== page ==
"That's sort of what Jesse is trying to bring God to, while he's dealing with often supernatural entities and angels and vampire hunters and all of that. Jesse has a real, direct and hopeful relationship to God in the beginning. Eventually, the scales will fall from his eyes and he'll understand what's really going on with God. That's where the show really begins."
The scene: Cassidy fights his way off a plane at 30,000 feet
"Why would someone like Cassidy end up in a small town like Annville, in west Texas?" says Catlin. "Cassidy always strikes me as a big city guy. What would make him be in this little town? How could we bring him into Jesse's life in a way that's organic? There was no better way than to have him literally fall from God.
"Look, I'm not as cinematically fluent as Tarantino. He's an expert on all these different influences. I'm just copying whatever it is he's copying. We're copying him, we're trying to copy the Coen brothers, we're trying to copy David Lynch, we're trying to copy Python, we're trying to copy Clint Eastwood, we're trying to copy John Ford. We're trying to copy all of these different elements that we love that all work on their own. The big challenge of the show, is have all of those different influences live in one universe. That's the tone we're trying to strike."
The scene: Tulip builds a bazooka, a.k.a. Preacher's "yeah, science!" moment
"[Seth and Evan] are big Breaking Bad fans, and... we have homages that are coming up," says Catlin. "We have some pretty big ones. If you are a true Breaking Bad fan, you'll see by the end of the season we do tip our cap very strongly to the show. Which is part of the fun of Preacher. On Breaking Bad, it's not going to be self-consciousness. It's not going to say, 'this is a TV show' because it's very much steeped in Walter White's reality. Preacher lives in a sort of a meta, self-referential world where it's like, 'Oh, yeah. Hey, Breaking Bad is over there, two houses down on the right. There's Walking Dead over there.' It has that sort of self-consciousness that can be a lot of fun."
The scene: Preacher discusses God's plan with Arseface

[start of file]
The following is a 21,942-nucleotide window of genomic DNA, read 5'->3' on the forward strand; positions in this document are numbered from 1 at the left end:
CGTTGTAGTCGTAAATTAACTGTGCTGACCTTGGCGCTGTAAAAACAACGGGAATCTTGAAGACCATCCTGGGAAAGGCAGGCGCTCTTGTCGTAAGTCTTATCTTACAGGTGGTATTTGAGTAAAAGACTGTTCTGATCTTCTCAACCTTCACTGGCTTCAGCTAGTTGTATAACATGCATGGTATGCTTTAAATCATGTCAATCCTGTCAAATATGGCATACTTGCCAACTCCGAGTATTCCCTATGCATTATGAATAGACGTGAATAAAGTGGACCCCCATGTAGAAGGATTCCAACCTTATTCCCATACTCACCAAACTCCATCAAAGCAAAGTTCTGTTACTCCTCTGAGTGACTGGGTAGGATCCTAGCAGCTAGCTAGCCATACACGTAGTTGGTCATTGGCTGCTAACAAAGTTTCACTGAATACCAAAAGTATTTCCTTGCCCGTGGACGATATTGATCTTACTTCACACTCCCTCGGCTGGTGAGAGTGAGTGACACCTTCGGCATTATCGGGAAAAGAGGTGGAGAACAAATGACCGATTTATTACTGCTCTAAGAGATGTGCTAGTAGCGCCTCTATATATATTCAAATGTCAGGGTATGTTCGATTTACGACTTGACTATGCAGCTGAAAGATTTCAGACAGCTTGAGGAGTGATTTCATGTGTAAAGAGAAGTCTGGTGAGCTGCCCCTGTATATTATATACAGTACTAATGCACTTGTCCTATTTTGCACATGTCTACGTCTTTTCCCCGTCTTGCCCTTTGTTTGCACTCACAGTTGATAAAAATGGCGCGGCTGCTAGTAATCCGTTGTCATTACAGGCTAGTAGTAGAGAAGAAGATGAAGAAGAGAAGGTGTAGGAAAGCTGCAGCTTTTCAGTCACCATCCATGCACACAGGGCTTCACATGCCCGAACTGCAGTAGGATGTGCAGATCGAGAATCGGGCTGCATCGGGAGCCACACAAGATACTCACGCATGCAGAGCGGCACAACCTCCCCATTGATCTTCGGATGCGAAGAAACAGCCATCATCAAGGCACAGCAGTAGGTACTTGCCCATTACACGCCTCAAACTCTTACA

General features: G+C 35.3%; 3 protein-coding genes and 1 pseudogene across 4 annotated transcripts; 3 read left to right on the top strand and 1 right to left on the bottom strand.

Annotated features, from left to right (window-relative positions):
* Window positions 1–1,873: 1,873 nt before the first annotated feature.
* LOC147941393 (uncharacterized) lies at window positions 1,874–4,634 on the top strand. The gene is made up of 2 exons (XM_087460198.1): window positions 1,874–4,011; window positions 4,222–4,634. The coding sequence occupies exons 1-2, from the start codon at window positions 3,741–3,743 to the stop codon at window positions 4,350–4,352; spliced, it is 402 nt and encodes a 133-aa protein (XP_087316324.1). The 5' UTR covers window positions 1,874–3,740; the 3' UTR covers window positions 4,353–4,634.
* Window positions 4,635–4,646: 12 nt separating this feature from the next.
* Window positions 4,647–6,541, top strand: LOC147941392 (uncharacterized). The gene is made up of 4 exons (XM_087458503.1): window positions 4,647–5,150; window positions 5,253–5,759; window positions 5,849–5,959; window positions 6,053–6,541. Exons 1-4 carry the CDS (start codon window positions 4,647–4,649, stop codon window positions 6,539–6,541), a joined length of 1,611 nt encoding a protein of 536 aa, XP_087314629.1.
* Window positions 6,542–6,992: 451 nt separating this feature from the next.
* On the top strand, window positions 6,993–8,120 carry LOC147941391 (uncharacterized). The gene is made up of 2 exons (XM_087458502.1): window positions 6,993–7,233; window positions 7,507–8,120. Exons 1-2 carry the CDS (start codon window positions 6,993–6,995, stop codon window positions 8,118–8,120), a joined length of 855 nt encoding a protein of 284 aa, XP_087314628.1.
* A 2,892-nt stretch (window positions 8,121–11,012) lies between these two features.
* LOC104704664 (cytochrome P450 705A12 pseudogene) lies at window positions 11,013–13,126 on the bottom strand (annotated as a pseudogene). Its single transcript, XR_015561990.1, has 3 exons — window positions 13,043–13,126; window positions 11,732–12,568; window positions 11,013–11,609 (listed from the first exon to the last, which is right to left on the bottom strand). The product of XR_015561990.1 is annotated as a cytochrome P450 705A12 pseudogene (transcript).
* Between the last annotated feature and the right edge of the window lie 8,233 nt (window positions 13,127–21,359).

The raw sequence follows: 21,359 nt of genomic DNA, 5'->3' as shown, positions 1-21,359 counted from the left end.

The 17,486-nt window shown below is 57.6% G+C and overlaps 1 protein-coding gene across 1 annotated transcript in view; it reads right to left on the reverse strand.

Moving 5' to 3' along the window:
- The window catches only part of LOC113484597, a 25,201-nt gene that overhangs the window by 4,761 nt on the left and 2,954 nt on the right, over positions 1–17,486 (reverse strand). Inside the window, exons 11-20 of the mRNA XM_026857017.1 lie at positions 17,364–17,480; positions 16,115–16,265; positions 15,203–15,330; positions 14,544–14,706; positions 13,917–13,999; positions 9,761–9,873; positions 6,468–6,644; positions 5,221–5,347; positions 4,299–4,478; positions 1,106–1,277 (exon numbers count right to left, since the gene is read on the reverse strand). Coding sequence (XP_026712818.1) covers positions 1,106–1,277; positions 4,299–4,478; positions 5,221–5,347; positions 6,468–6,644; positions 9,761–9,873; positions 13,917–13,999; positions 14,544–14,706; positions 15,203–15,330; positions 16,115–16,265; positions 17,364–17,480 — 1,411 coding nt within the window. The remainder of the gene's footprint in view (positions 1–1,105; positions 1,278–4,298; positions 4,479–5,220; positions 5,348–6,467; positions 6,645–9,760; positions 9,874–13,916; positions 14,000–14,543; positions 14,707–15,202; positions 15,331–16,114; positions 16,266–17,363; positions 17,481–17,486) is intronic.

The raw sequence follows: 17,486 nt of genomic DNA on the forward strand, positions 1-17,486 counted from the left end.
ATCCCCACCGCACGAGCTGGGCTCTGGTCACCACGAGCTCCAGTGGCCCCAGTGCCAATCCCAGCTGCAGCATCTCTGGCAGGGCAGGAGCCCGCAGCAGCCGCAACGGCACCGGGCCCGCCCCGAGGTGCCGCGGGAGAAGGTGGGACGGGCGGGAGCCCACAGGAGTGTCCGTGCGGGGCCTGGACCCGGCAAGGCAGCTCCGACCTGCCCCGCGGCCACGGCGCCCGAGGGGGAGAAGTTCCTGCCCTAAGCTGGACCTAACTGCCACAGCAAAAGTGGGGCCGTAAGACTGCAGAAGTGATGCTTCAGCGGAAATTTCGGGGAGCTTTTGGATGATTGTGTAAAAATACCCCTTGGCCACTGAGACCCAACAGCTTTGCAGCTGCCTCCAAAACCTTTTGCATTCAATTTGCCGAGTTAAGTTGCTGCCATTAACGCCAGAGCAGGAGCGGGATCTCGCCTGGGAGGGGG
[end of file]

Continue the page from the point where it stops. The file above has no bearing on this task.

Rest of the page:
"We always were going to have him," says Catlin, "and once we realized we were going to set so much of this first part in town... If Root's going to be there, then you've gotta have his son there. You've got to have Arseface.
"I didn't want to do a hit job on religion. Seth and Evan are millionaire Canadian Jews. And drug addicts. I'm the secular humanist from Massachusetts. We do, amazingly enough, have two Christians on the writing staff. One is a Jesuit Priest, and another is a Christian woman whose parents are west Texas ministers. So I didn't want to do a TV show written by Hollywood liberals about how religion is the root of all evil. There are certainly characters that believe that, and they will give full voice to that on the show, but our lead character is religious. Our lead character, in the beginning is a preacher. He's an active preacher. Everyone has to have a good argument for their beliefs, whether it's atheism or Christianity or whatever it is. To me, everyone has to have a good argument.
"To me, it just would be too easy to write a show about where religion is hypocrisy. It's so much of what's wrong with America these days anyway. People start talking past each other. Christianity, is a huge part of what makes America 'America,' and Preacher is about, if nothing else, America. So we really wanted to talk about what does religion means to people in this country."
The scene: Jesse prays and summons the heavenly force
"Preacher is journey," says Catlin. "It's a quest. Basically, season one is sort of packing up all of the information that Jesse needs to know. By the end of the season, Jesse will understand what's inside him, who else is after it, what it means, and what it has to do with God. The answers to all of those questions will sort of fuel his quest. Then Preacher will sort of 'begin.'"
The scene: Ted (Brian Huskey) "opens" his heart to his mother.
"Seth and Evan had worked with Brian on This Is the End," says Catlin. "He was just fantastic. I mean, we wasted so much time just making him do extra takes just because it was so funny. He's great. We're already working on ways to keep Ted Reyerson still in the universe. [Carving out your heart] doesn't mean we're done with you. Not on Preacher."
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Matt Patches is Thrillist’s Entertainment Editor. He previously wrote for Grantland, Esquire.com, Vulture, The Hollywood Reporter, and The Guardian. The Monty Python name drops in this interview make him giddy. Find him on Twitter @misterpatches.